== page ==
Investigators are responsible for recruiting trial participants and protecting participants’ rights, safety, and welfare.[6] Specifically, investigators must review and evaluate the prospective participants’ eligibility to enroll in a trial pursuant to the study protocol, obtain adequate and effective informed consent, and perform necessary procedures and tests to confirm participants are eligible to take part in the trial prior to enrollment.[7]

While investigators may delegate some of the recruitment-related tasks to study personnel, investigators must maintain adequate oversight of the activities and take the ultimate responsibility.[8] Recruiting inappropriate or ineligible participants is considered as failure to adhere to the study protocol and violates an investigator’s responsibilities, which could result in inspectional observations, advisory or enforcement actions, and penalties, including disqualification of investigators.[9] It may also lead to the underlying data being disqualified or rejected by FDA and, in serious cases, potential delay in or refusal of approval of a marketing application.[10]

IRBs oversee trials and have authority to approve, require modification in, or disapprove all research activities covered by FDA’s regulations and to conduct continuing review of such activities.[11] To approve a clinical trial, an IRB must determine that the risks to participants are minimized, the selection of participants is equitable, and proper informed consent is sought.[12] As part of this authority, an IRB reviews the participant recruitment and selection materials and processes.

FDA has maintained a guidance, titled “Recruiting Study Subjects,” that sets forth considerations for IRBs when reviewing participant recruitment activities.[13] For example, the guidance provides that an IRB should review “the methods and material[s] that investigators propose to use to recruit subjects.”[14] However, the guidance does not address the practice of offering investigators and other HCPs recruitment payments and enrollment incentives.[15] It leaves IRBs with discretion to review the appropriateness of such practices and requires sponsors and investigators to conduct appropriate review and exercise prudence when engaging in such practices to ensure compliance.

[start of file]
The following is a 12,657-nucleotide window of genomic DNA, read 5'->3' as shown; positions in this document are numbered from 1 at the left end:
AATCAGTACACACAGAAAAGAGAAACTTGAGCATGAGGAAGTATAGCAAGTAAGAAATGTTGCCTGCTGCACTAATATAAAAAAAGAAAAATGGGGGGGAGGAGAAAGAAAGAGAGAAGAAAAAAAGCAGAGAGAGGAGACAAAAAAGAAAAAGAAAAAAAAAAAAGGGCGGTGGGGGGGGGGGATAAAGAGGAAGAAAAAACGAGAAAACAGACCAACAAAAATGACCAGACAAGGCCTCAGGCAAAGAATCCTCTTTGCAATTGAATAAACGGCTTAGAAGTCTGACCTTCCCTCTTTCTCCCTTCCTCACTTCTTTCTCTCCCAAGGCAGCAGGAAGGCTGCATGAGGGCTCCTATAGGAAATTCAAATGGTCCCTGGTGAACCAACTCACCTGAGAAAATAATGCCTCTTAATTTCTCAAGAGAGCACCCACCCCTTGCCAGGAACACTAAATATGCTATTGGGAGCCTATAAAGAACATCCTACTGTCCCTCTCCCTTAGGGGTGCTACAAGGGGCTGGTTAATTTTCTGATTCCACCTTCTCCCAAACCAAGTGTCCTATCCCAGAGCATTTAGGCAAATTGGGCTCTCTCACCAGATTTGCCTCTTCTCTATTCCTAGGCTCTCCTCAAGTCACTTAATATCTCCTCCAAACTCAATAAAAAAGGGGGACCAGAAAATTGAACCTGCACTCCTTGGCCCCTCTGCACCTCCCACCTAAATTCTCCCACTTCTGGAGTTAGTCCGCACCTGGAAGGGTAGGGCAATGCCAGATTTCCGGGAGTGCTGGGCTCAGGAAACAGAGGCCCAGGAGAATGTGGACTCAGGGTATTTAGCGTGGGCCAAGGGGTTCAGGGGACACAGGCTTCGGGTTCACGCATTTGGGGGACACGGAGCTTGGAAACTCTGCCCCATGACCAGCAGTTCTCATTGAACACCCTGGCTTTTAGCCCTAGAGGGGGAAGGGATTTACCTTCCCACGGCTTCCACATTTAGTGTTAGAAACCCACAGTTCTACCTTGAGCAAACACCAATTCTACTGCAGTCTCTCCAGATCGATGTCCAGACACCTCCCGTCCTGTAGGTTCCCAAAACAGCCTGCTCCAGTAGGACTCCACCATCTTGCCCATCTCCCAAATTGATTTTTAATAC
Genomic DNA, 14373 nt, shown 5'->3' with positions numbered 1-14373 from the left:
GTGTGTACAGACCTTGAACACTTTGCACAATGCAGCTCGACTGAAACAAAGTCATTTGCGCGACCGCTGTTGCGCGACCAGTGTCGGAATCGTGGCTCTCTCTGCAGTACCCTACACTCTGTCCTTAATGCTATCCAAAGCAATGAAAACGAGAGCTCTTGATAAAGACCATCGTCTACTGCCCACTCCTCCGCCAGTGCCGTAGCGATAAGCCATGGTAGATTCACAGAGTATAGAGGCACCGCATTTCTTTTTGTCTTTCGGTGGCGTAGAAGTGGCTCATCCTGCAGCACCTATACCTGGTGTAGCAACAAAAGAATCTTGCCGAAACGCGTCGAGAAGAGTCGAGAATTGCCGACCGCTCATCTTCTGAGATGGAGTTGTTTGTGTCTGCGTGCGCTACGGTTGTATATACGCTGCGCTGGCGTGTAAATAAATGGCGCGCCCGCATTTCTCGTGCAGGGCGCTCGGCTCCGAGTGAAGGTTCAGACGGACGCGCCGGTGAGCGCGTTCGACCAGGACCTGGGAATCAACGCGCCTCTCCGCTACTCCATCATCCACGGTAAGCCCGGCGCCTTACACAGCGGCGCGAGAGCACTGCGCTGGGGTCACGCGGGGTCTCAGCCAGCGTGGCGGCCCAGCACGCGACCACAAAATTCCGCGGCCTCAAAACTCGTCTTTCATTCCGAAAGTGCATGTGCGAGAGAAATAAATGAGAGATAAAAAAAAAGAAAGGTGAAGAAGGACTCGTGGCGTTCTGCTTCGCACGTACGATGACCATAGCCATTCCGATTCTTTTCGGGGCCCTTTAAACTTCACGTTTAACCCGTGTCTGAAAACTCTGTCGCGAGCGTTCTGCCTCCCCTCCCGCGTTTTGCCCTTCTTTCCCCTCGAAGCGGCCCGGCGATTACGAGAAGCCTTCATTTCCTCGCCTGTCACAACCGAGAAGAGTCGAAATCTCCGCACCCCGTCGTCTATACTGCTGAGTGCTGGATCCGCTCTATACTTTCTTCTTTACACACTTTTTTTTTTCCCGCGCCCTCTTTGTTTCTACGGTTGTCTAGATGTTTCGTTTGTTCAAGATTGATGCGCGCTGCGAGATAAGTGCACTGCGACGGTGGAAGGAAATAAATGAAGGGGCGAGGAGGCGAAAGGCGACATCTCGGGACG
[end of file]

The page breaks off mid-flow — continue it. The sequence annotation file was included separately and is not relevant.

III. Clinical Trial Diversity and Inclusiveness

Clinical trial diversity and inclusiveness has been an increasingly significant consideration for clinical trial participant recruitment. Generally, FDA expects that sponsors enroll trial participants that reflect the characteristics of clinically relevant populations regarding age, gender, race, and ethnicity.[16] FDA has issued a suite of guidance documents in recent years to encourage sponsors to increase the diversity of clinical trial participants and to include those historically underrepresented racial and ethnic populations, such as Black, Hispanic/Latino, and Asian populations.[17] To further this effort, FDA encourages sponsors to consider innovative clinical trial designs and decentralized clinical trial models by, among others, engaging local clinics and HCPs and using digital health technologies to access more diverse populations.[18]